recruiting service rules ignored

7/16/2010: As part of it’s efforts to prevent “street agents” from sneaking off with any of the NCAA’s money the NCAA slapped a bunch of anti-competitive rules on recruiting services last year: Steve Andress of KEZI explains:

NCAA Bylaw 13.14.3 lays out the rules for contracting a recruiting service. The service must meet seven distinct requirements, in order for college football programs to subscribe to them. Here is the exact wording, amended January 1st, 2010, and why Lyles’ service was lacking, in particular, in the first three requirements.

An institution may subscribe to a recruiting or scouting service involving prospective student-athletes, provided the institution does not purchase more than one annual subscription to a particular service and the service:

(a) Is made available to all institutions desiring to subscribe and at the same fee rate for all subscribers;

Public records show Lyles’ incoice to Cal for the ‘2010 National Package’ at $5,000, with an almost identical invoice to Oregon at $25,000. The invoices came a year apart, but other than the fee, the packages are identical.

(b) Publicly identifies all applicable rates;

Lyles’ Complete Scouting Services website listed no fees back in March. One day after Yahoo’s initial story broke, one fee popped up – $25,000 for a national recruiting package.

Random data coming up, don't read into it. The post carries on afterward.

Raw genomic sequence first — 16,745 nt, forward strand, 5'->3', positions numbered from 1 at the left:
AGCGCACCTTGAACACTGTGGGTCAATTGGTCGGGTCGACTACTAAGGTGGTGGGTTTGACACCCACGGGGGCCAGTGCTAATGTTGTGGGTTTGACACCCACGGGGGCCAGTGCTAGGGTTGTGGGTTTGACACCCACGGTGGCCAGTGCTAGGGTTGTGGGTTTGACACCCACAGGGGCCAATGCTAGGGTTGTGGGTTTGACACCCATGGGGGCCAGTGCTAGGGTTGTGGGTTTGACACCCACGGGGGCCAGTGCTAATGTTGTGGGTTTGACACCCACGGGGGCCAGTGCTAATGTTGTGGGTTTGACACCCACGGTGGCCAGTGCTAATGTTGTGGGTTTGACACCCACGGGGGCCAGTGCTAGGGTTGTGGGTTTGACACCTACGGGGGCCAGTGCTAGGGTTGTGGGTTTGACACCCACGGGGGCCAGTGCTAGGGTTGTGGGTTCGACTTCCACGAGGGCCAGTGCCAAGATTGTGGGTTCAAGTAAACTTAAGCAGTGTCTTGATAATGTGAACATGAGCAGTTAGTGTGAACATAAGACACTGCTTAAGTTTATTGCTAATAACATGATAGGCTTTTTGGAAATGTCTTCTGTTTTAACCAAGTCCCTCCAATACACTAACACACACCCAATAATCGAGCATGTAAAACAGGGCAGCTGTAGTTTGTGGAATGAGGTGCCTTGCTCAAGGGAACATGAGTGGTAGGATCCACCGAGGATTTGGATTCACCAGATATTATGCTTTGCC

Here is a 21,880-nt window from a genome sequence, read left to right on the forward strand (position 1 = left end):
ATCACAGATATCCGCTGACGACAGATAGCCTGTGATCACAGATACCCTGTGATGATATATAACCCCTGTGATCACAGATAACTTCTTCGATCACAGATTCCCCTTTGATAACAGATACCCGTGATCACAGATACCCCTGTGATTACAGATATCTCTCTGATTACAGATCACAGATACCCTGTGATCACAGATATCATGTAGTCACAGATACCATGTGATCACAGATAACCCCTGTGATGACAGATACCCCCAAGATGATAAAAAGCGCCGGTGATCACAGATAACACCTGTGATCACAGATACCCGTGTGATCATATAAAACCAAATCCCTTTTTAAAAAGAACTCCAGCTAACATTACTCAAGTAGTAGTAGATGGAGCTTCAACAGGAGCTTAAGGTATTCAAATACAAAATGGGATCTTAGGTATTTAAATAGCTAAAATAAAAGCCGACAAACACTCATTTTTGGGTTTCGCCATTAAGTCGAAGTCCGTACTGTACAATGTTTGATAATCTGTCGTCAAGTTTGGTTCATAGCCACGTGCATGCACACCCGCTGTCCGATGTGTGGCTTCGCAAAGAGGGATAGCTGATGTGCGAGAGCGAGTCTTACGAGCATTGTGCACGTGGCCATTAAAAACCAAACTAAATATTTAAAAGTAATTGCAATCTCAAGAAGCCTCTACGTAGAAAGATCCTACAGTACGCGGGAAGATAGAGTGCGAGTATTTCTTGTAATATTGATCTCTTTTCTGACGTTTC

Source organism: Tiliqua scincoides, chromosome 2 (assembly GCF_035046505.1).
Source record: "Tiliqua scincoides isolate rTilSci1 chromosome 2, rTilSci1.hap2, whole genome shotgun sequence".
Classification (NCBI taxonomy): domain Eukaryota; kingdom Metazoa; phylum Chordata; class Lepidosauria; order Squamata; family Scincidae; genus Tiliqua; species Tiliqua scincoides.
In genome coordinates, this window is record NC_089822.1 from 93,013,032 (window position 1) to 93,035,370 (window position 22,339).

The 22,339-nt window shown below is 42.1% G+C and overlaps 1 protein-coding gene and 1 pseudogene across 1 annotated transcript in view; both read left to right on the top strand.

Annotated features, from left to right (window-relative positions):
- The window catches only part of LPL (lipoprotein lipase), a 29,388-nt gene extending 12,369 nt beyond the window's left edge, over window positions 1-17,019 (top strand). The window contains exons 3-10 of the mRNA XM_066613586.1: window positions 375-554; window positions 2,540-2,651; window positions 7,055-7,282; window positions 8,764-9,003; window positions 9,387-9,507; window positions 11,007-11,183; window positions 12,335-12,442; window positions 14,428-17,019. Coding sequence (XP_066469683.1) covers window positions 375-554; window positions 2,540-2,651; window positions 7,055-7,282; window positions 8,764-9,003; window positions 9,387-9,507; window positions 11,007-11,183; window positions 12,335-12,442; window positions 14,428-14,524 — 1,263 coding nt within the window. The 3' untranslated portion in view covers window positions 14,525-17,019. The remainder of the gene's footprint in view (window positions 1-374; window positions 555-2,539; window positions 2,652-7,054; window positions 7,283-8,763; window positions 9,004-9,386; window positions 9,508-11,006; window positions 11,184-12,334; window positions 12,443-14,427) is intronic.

(c) Disseminates information (e.g., reports, profiles) about prospective student-athletes at least four times per calendar year;

Public records requests show Oregon received no such documents from Lyles, until a year after the initial $25,000 payment, and that information was largely of old recruits and useless.

 There’s more in his story – the upshot is it Kelly’s claim he didn’t know that he was buying players with the $50,000 he promised Lyles looks preposterous. And on the NCAA’s scale of unforgiveable crimes, lying to the men that are trying to hold this cartel together is the top, even above the crime of paying your just debts to a guy who helped bring you a few players and is now working in a bakery for $8 an hour.

Kitzhaber did good:

7/8/2011: From the NBER‘s analysis of the “Oregon Health Plan” he started – I think in his first term: